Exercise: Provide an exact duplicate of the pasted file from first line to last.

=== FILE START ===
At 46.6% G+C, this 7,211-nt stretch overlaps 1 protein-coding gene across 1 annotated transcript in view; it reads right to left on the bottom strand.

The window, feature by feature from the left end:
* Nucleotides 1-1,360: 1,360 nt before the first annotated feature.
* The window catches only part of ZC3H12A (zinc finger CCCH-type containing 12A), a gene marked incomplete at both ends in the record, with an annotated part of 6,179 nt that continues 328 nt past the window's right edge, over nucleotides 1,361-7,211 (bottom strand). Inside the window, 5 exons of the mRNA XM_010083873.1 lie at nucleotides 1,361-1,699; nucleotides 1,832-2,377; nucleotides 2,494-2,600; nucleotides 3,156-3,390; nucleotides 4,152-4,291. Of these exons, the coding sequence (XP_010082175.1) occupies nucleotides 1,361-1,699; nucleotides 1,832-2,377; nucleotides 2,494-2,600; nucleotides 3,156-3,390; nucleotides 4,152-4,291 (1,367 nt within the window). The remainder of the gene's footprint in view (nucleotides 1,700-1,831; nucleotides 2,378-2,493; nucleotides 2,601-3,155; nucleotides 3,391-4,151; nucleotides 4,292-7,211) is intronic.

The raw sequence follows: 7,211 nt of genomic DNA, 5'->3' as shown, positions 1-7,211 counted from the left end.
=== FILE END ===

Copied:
At 46.6% G+C, this 7,211-nt stretch overlaps 1 protein-coding gene across 1 annotated transcript in view; it reads right to left on the bottom strand.

The window, feature by feature from the left end:
* Nucleotides 1-1,360: 1,360 nt before the first annotated feature.
* The window catches only part of ZC3H12A (zinc finger CCCH-type containing 12A), a gene marked incomplete at both ends in the record, with an annotated part of 6,179 nt that continues 328 nt past the window's right edge, over nucleotides 1,361-7,211 (bottom strand). Inside the window, 5 exons of the mRNA XM_010083873.1 lie at nucleotides 1,361-1,699; nucleotides 1,832-2,377; nucleotides 2,494-2,600; nucleotides 3,156-3,390; nucleotides 4,152-4,291. Of these exons, the coding sequence (XP_010082175.1) occupies nucleotides 1,361-1,699; nucleotides 1,832-2,377; nucleotides 2,494-2,600; nucleotides 3,156-3,390; nucleotides 4,152-4,291 (1,367 nt within the window). The remainder of the gene's footprint in view (nucleotides 1,700-1,831; nucleotides 2,378-2,493; nucleotides 2,601-3,155; nucleotides 3,391-4,151; nucleotides 4,292-7,211) is intronic.

The raw sequence follows: 7,211 nt of genomic DNA, 5'->3' as shown, positions 1-7,211 counted from the left end.